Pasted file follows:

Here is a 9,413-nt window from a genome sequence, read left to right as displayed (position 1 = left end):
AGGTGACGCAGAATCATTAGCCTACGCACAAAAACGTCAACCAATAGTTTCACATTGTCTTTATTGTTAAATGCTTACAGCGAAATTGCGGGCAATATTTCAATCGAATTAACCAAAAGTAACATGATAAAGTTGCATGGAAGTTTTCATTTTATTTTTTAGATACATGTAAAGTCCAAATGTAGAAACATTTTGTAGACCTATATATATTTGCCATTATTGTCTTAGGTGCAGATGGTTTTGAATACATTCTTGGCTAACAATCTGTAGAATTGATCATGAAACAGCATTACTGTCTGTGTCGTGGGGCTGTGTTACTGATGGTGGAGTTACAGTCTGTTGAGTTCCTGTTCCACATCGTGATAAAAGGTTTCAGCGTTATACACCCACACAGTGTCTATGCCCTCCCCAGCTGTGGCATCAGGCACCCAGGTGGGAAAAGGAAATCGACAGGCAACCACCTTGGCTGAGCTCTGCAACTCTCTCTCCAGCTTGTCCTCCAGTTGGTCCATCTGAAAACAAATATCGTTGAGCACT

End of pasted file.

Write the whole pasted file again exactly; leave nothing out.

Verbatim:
Here is a 9,413-nt window from a genome sequence, read left to right as displayed (position 1 = left end):
AGGTGACGCAGAATCATTAGCCTACGCACAAAAACGTCAACCAATAGTTTCACATTGTCTTTATTGTTAAATGCTTACAGCGAAATTGCGGGCAATATTTCAATCGAATTAACCAAAAGTAACATGATAAAGTTGCATGGAAGTTTTCATTTTATTTTTTAGATACATGTAAAGTCCAAATGTAGAAACATTTTGTAGACCTATATATATTTGCCATTATTGTCTTAGGTGCAGATGGTTTTGAATACATTCTTGGCTAACAATCTGTAGAATTGATCATGAAACAGCATTACTGTCTGTGTCGTGGGGCTGTGTTACTGATGGTGGAGTTACAGTCTGTTGAGTTCCTGTTCCACATCGTGATAAAAGGTTTCAGCGTTATACACCCACACAGTGTCTATGCCCTCCCCAGCTGTGGCATCAGGCACCCAGGTGGGAAAAGGAAATCGACAGGCAACCACCTTGGCTGAGCTCTGCAACTCTCTCTCCAGCTTGTCCTCCAGTTGGTCCATCTGAAAACAAATATCGTTGAGCACT